In terms of the tournaments itself, there were 250 players overall across the four tournaments (as well as 80 for the Saturday night lightning event), with the titles going to GM Adam Horvath in the Premier, Michael Yu in the Major & Dimitry Lee in the Minor. Full results are available on the official website.
Another new addition at this year's event was the excellent book by Bill Egan on the History of the Doeberl Cup, somewhat imaginatively titled The Doeberl Cup: Fifty Years of Australian Chess History. At present I've read the first few pages & had a flick through the book & it looks very comprehensive as well as being an interesting read!

Wednesday, 4 April 2012

Melbourne Chess Club Championships Round 8

The penultimate round of the Melbourne Club Championship saw Dusan Stojic & Guy West solidify their lead with wins over dangerous opponents. The most dramatic game of the night was the clash between Ari Dale & Mirko Rujevic. Ari managed to get some pressure on the kingside after achieving a slight plus from a relatively tame opening & managed to win a piece for a few pawns around move 40. Ari continued to improve his position & after capturing the d5 pawn, looked to have the game sewn up! Of course Mirko, in spite of body language that might have suggested otherwise, continued to fight on & created a passed pawn on the queenside before pushing his passed kingside pawns. With time trouble a constant pressure, Ari played some inaccurate moves & after Rujevic found the surprising Ra1, the tables were turned & Rujevic went on to record a come-from-behind win!
This leaves West & Stojic on 7/8, a point clear of Rujevic, with the last round pairings being Stojic-Rujevic on board 1, with Gorka-West on board 2. The winner of the tournament will be one of these players, with a tie a very realistic prospect. In terms of rating groups, Richard Voon leads group A on 5.5/8, but is only half a point clear of Karl Zelesco, Ari Dale & Anthony Hain. Group B is lead by Roger Beattie & Marcus Ogden on 4/8, with Kevin Brown, John Beckman & Alex Kaplan half a point behind. This should make for a very interesting final round, with the title, places and rating groups all up for grabs!
As always, results for the round are available on ChessChat.

Tuesday, 3 April 2012

AFL DreamTeam & SuperCoach Round 1 ... the first look!

I suspect that this post will become something of a regular weekly 2-parter, reviewing the round of AFL from a fantasy perspective, with the first of these being the 'knee-jerk' reaction & initial thoughts on the weekend. I would suspect a second (related) post will occur later in the week once some more analysis has occurred (such as the regular Fantasy Freako newsletter & various DreamTeam podcasts) & I've had more time to think about the previous week's action & how it will impact my side & decisions.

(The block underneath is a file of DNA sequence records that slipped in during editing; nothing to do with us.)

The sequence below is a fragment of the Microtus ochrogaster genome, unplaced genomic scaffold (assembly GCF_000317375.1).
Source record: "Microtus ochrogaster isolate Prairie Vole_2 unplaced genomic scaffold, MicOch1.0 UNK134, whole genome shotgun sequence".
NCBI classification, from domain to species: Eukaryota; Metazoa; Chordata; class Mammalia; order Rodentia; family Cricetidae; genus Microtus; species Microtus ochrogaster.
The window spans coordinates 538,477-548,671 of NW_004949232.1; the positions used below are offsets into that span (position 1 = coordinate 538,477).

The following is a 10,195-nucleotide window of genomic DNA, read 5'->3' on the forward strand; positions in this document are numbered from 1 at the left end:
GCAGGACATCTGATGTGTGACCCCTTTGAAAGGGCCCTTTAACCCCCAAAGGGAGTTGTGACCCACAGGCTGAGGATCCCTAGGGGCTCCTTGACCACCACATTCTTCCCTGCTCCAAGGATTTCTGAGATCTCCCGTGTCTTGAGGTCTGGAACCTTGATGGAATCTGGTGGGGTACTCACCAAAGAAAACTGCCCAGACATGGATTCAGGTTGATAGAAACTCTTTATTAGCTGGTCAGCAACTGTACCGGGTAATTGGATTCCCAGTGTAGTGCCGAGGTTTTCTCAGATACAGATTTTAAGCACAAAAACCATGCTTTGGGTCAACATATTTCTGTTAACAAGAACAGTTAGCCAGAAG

Anyway, onto the week in review ...

Score: 2008
Rank: 37,444 (of 244,802)
Highest round score: 2352
Thoughts on players overall
Excellent: Birchall, Bugg, Ablett, Pendlebury, Bartel, Magner, McDonald, Cox, Jacobs, Franklin, Fyfe, Dangerfield
Satisfactory: Goddard, Delidio, Clarke, Smedts, C Smith, Coniglio, Giles, Redden, Martin, D Smith, Hall
Disappointing: Shaw, Ellis, Lake, Shiel, Hale Nahas, Paine ... plus having Bugg & McDonald on the bench!
If you look at it by position, then my mids & rucks are doing about the job they should be doing (aiming for an average of roughly 100 points per player), with the mids scoring 706 (with the double-points captain) & rucks 205. The only real issue there was playing Shiel ahead of McDonald, which would have given me an extra 60 points. I suspect Shiel is worth keeping in the team, but with McDonald's suspension it might need to be Clay Smith who starts on the field.
The forwards were reasonable, scoring 608, when you consider the disappointments that were Hale (68) & Nahas (49). Martin was a little down on what would be expected of him (he should be able to score close to 100 each week), but Devon Smith had a good game for a rookie scoring 69. The backs, however was where things went pear-shaped for me, bringing in only 489 points! I think the issue rests squarely on the shoulders of two players ... Heath Shaw & Brian Lake! Although Shaw was reasonable from a SC perspective, 56 is a horrible score for a premium player at any time of year! Lake's 29 was even worse, though I suppose with his 'bargain basement' pricing in 2012, I could only realistically expect consistent 80s from him (though there is still a huge gap between 29 & 80!). Ellis had a disappointing 38, though it is not so bad for a rookie ... and again if I'd started Bugg over Ellis, I would have picked up another 60-odd points, which would make my round 1 score look much better!